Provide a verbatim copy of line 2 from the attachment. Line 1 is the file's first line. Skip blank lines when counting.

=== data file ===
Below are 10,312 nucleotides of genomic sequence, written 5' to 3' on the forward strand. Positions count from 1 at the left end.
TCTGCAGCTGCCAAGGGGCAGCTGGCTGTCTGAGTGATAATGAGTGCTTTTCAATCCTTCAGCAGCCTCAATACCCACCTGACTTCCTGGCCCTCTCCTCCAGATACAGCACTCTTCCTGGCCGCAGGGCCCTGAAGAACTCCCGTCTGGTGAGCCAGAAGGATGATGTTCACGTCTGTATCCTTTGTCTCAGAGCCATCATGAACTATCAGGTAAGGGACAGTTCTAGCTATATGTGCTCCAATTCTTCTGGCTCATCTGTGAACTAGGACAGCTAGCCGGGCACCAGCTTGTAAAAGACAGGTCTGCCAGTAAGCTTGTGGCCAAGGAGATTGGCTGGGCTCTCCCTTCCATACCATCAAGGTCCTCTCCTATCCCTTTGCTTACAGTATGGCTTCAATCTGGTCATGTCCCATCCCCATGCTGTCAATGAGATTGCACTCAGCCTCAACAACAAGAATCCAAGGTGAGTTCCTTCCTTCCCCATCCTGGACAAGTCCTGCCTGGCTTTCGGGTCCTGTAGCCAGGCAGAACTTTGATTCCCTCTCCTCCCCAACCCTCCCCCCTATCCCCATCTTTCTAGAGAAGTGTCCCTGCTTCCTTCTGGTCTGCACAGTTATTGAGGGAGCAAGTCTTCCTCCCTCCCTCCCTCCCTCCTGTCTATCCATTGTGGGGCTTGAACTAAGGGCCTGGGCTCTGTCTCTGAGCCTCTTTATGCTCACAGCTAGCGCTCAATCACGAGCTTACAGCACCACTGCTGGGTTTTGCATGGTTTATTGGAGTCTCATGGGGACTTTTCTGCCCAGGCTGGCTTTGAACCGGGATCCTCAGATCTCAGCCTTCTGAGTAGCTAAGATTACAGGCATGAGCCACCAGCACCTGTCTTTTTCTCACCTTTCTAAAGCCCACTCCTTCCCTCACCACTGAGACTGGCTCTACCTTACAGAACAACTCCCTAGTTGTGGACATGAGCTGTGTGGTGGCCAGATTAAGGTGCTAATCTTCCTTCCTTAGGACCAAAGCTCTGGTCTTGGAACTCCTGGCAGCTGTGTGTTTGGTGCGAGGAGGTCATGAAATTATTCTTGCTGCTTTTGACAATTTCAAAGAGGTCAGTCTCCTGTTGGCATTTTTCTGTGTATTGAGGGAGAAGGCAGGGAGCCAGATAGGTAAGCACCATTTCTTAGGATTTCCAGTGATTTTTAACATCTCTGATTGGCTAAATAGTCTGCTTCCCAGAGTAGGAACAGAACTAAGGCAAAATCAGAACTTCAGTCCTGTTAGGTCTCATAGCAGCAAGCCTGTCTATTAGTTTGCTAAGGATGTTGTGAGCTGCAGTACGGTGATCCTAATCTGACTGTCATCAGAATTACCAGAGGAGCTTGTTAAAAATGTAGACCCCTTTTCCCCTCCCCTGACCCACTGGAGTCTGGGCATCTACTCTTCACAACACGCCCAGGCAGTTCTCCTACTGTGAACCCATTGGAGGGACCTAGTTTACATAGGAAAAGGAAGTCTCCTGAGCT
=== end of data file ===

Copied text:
TCTGCAGCTGCCAAGGGGCAGCTGGCTGTCTGAGTGATAATGAGTGCTTTTCAATCCTTCAGCAGCCTCAATACCCACCTGACTTCCTGGCCCTCTCCTCCAGATACAGCACTCTTCCTGGCCGCAGGGCCCTGAAGAACTCCCGTCTGGTGAGCCAGAAGGATGATGTTCACGTCTGTATCCTTTGTCTCAGAGCCATCATGAACTATCAGGTAAGGGACAGTTCTAGCTATATGTGCTCCAATTCTTCTGGCTCATCTGTGAACTAGGACAGCTAGCCGGGCACCAGCTTGTAAAAGACAGGTCTGCCAGTAAGCTTGTGGCCAAGGAGATTGGCTGGGCTCTCCCTTCCATACCATCAAGGTCCTCTCCTATCCCTTTGCTTACAGTATGGCTTCAATCTGGTCATGTCCCATCCCCATGCTGTCAATGAGATTGCACTCAGCCTCAACAACAAGAATCCAAGGTGAGTTCCTTCCTTCCCCATCCTGGACAAGTCCTGCCTGGCTTTCGGGTCCTGTAGCCAGGCAGAACTTTGATTCCCTCTCCTCCCCAACCCTCCCCCCTATCCCCATCTTTCTAGAGAAGTGTCCCTGCTTCCTTCTGGTCTGCACAGTTATTGAGGGAGCAAGTCTTCCTCCCTCCCTCCCTCCCTCCTGTCTATCCATTGTGGGGCTTGAACTAAGGGCCTGGGCTCTGTCTCTGAGCCTCTTTATGCTCACAGCTAGCGCTCAATCACGAGCTTACAGCACCACTGCTGGGTTTTGCATGGTTTATTGGAGTCTCATGGGGACTTTTCTGCCCAGGCTGGCTTTGAACCGGGATCCTCAGATCTCAGCCTTCTGAGTAGCTAAGATTACAGGCATGAGCCACCAGCACCTGTCTTTTTCTCACCTTTCTAAAGCCCACTCCTTCCCTCACCACTGAGACTGGCTCTACCTTACAGAACAACTCCCTAGTTGTGGACATGAGCTGTGTGGTGGCCAGATTAAGGTGCTAATCTTCCTTCCTTAGGACCAAAGCTCTGGTCTTGGAACTCCTGGCAGCTGTGTGTTTGGTGCGAGGAGGTCATGAAATTATTCTTGCTGCTTTTGACAATTTCAAAGAGGTCAGTCTCCTGTTGGCATTTTTCTGTGTATTGAGGGAGAAGGCAGGGAGCCAGATAGGTAAGCACCATTTCTTAGGATTTCCAGTGATTTTTAACATCTCTGATTGGCTAAATAGTCTGCTTCCCAGAGTAGGAACAGAACTAAGGCAAAATCAGAACTTCAGTCCTGTTAGGTCTCATAGCAGCAAGCCTGTCTATTAGTTTGCTAAGGATGTTGTGAGCTGCAGTACGGTGATCCTAATCTGACTGTCATCAGAATTACCAGAGGAGCTTGTTAAAAATGTAGACCCCTTTTCCCCTCCCCTGACCCACTGGAGTCTGGGCATCTACTCTTCACAACACGCCCAGGCAGTTCTCCTACTGTGAACCCATTGGAGGGACCTAGTTTACATAGGAAAAGGAAGTCTCCTGAGCT